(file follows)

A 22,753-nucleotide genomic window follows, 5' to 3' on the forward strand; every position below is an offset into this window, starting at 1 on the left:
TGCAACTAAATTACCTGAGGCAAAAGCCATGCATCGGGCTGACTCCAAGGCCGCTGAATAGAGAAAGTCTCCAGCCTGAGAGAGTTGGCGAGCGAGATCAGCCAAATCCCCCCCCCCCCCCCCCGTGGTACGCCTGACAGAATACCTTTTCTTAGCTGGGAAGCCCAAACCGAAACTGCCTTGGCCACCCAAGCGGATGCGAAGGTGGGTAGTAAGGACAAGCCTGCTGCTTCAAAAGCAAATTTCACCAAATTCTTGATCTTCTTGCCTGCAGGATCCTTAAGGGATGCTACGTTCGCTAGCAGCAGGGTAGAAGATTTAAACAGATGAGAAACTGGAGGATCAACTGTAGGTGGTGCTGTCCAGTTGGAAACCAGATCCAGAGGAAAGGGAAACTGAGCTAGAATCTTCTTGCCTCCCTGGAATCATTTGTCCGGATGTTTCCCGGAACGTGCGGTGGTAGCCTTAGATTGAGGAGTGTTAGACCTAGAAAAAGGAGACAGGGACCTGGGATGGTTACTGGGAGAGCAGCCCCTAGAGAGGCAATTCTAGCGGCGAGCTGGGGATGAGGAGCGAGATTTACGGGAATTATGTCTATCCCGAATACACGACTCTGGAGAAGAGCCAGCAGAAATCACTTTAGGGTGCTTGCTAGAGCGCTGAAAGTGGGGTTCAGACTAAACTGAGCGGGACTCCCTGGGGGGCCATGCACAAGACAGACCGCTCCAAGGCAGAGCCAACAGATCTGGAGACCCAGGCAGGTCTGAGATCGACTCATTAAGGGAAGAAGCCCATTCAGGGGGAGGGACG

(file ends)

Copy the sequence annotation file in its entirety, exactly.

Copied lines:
A 22,753-nucleotide genomic window follows, 5' to 3' on the forward strand; every position below is an offset into this window, starting at 1 on the left:
TGCAACTAAATTACCTGAGGCAAAAGCCATGCATCGGGCTGACTCCAAGGCCGCTGAATAGAGAAAGTCTCCAGCCTGAGAGAGTTGGCGAGCGAGATCAGCCAAATCCCCCCCCCCCCCCCCCGTGGTACGCCTGACAGAATACCTTTTCTTAGCTGGGAAGCCCAAACCGAAACTGCCTTGGCCACCCAAGCGGATGCGAAGGTGGGTAGTAAGGACAAGCCTGCTGCTTCAAAAGCAAATTTCACCAAATTCTTGATCTTCTTGCCTGCAGGATCCTTAAGGGATGCTACGTTCGCTAGCAGCAGGGTAGAAGATTTAAACAGATGAGAAACTGGAGGATCAACTGTAGGTGGTGCTGTCCAGTTGGAAACCAGATCCAGAGGAAAGGGAAACTGAGCTAGAATCTTCTTGCCTCCCTGGAATCATTTGTCCGGATGTTTCCCGGAACGTGCGGTGGTAGCCTTAGATTGAGGAGTGTTAGACCTAGAAAAAGGAGACAGGGACCTGGGATGGTTACTGGGAGAGCAGCCCCTAGAGAGGCAATTCTAGCGGCGAGCTGGGGATGAGGAGCGAGATTTACGGGAATTATGTCTATCCCGAATACACGACTCTGGAGAAGAGCCAGCAGAAATCACTTTAGGGTGCTTGCTAGAGCGCTGAAAGTGGGGTTCAGACTAAACTGAGCGGGACTCCCTGGGGGGCCATGCACAAGACAGACCGCTCCAAGGCAGAGCCAACAGATCTGGAGACCCAGGCAGGTCTGAGATCGACTCATTAAGGGAAGAAGCCCATTCAGGGGGAGGGACG